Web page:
Here’s a story I enjoyed researching. Adelaide Robina Cochrane was born on 18th September 1859. She was the youngest of six daughters and two sons to J.R Cochrane and Mary Ann Howden of Calderglen. Her middle name Robina, took the first name of her grandmother on her father’s side.
Whilst she spent her early life in Govan and Kirkintilloch, Glasgow and then by 1871 at Hamilton, during 1882, at the age of 23, she found herself living with her family in the grandeur of Calderglen House, Blantyre.
Her family was considerably wealthy as you can probably tell from this photo and it would appear they wanted for nothing, tended on by 10 servants at Calderglen. Tragedy unfolded when her brother died by accident. mown down by the Blantyre- Glasgow train in 1884 on the railway running past their home.
On 15th June 1887, at the age of 27, she married Arthur Percy Hickman in Warrick, England. Arthur was a major in the army. However, fate played a cruel part in her life, and Arthur died of peritonitis (blood poisoning), on 6th June 1888 not even a year after they married! In 1890, her sister Louisa married Arthur’s brother Harry Otho Devereux Hickman. Being husbandless so quickly after marriage must have been absolutely terrible for Adelaide. More so, for at the time of Arthurs illness and subsequent death, Adelaide was carrying his unborn baby.
Adelaide gave birth to a baby girl Catherine Arthur Mary Violet on 29th August 1888, just 75 days after Arthur’s death. Perhaps unusual to give a baby a male middle name, it absolutely honoured her parents. Catherine, after Arthur’s mother and Arthur after the baby’s deceased father. As tragic as this is, Adelaide was surrounded by a large family whom I’m sure fully supported her through this crisis. Catherine later dropped the name Catherine and called herself Mary Violet.
Adelaide is reported to have had a tiny waist, at nineteen inches. However, she was positively fat by comparison to her five sisters all with seventeen or eighteen inch waists.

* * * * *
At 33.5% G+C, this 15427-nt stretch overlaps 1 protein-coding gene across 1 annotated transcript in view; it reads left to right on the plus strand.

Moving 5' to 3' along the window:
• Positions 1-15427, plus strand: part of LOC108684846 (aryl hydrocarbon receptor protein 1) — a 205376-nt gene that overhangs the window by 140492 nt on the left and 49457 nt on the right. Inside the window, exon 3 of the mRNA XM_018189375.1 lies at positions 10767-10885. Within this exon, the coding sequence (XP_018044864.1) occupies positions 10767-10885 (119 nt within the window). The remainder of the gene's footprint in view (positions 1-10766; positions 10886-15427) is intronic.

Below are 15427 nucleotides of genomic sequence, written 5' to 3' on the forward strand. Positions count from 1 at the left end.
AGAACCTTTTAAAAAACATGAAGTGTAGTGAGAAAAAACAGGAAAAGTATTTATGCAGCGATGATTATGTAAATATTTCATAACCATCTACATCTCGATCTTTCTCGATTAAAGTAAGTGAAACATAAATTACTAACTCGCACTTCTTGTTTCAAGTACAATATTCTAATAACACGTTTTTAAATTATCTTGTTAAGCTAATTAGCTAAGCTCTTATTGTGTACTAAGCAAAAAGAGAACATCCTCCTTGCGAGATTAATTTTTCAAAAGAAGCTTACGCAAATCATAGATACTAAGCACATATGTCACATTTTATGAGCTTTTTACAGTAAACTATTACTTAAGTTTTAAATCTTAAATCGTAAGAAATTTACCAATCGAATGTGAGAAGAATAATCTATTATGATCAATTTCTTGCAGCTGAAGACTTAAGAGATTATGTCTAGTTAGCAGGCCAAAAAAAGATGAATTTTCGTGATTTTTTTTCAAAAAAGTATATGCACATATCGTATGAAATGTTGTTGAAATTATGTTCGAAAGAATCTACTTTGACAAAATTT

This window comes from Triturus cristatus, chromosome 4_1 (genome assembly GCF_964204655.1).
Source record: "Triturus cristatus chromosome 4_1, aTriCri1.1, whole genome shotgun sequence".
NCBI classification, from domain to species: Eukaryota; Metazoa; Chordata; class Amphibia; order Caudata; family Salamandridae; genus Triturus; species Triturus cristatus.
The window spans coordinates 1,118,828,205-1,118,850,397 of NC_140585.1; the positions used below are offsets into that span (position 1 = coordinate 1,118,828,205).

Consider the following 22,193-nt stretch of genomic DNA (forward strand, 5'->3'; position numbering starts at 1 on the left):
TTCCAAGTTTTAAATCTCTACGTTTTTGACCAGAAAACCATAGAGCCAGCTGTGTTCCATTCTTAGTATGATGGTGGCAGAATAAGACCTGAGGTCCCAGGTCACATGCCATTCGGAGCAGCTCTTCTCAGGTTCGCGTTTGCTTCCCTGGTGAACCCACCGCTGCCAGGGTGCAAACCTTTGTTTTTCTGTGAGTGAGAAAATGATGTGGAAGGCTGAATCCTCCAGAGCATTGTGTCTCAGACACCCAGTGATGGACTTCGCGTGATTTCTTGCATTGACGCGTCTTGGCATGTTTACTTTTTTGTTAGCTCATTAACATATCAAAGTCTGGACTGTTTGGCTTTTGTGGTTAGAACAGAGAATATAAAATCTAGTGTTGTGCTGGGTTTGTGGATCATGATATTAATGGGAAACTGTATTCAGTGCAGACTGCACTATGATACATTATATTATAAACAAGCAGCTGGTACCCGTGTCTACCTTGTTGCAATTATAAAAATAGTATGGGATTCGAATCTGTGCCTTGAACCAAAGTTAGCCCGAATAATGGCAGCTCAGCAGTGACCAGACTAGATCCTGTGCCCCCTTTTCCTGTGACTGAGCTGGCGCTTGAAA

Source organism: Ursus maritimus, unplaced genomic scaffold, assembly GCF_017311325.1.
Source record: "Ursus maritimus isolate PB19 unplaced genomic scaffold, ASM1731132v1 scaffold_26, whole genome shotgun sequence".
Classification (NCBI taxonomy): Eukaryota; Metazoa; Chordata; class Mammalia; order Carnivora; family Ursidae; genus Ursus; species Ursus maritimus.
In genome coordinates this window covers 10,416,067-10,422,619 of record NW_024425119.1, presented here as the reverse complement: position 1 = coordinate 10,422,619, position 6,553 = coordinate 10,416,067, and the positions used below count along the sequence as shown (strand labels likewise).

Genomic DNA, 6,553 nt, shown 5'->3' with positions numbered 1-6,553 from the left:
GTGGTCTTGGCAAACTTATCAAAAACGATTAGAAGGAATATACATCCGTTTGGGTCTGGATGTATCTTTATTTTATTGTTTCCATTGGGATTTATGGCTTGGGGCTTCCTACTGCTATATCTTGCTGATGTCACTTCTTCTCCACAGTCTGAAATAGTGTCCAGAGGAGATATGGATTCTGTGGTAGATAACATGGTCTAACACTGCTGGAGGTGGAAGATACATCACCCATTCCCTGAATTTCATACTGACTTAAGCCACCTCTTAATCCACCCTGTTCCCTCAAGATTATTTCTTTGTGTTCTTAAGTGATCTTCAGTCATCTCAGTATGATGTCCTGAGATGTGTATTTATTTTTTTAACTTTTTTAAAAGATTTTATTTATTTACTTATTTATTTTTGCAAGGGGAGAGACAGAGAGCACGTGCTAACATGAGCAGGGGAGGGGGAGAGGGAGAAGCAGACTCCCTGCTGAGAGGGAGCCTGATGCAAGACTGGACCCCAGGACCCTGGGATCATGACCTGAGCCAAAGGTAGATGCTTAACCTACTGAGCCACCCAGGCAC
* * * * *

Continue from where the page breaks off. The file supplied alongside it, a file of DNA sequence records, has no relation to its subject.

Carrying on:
Living as a single mother at Calderglen House with her child, parents and siblings, it is alleged that Adelaide became bored and asked to be allowed to work in the dairy, which was permitted. Here, she had a chance to mingle with the servants, that perhaps gave her a taste of a more normal lifestyle.
By 1900, at 41 years old, she had met another man. Little Mary Violet was now almost a teenager and was of an age to understand a mother could be happy by remarrying. So, on 26th April 1900 Adelaide married again to Welsh minister Samuel Morgans. They married at St George’s , Hanover Square, London. They decided to settle in Worcestershire, England and in 1903, Rachel Cochrane Morgans was born, a sister for Catherine, whom by then was 15.
By 1911, the family was living at Claverdon, Stratford Upon Avon, with their children’s nanny, Mary Ellen Clark. As well as the permanent nanny, there were four other full time servants living with them, including a cook and maids. Adelaide was clearly intent on continuing to live a grand lifestyle, despite being away from her parents. Tragedy again unfolded on 10th April 1911, when 48 year old minister Samuel, died after a short illness, co-incidently the same peritonitis blood poisoning. Adelaide was on her own with two children in England. Taking her £615 inheritance, she moved home to Camberwell, London. She never married again.
I next found 61 year old Adelaide on 9th August 1921, returning on ship called “Delta” from Shanghai, China. On the passenger list was daughter Rachel, now 21. What an adventure this must have been! Their address is listed on another passenger list as St Giles, Camberwell, London. Adelaide died on Christmas day 1947, at Farnham, England.
Becoming engrossed in this story, I wanted to know more about the children’s lives. I was unable to find what became of Rachel but Gordon Cook told me recently, “Rachel married Arthur Galletti at Bellary, Madras, India, in 1932.” Other daughter Mary Violet (Catherine) died in December 1974 in Surrey after a long life. She married twice, once in 1912 to Captain Charles Alverley Grazebrook and had child, Diana and following divorce, wed again in 1919 to a military aviator, Eugene Courteney Perrin. A similar fate to her mother’s marriage occurred shortly after Mary Violet wed Eugene, when he was killed very quickly after the wedding in 1921, in India. Diana’s children live to this day in Devon, England.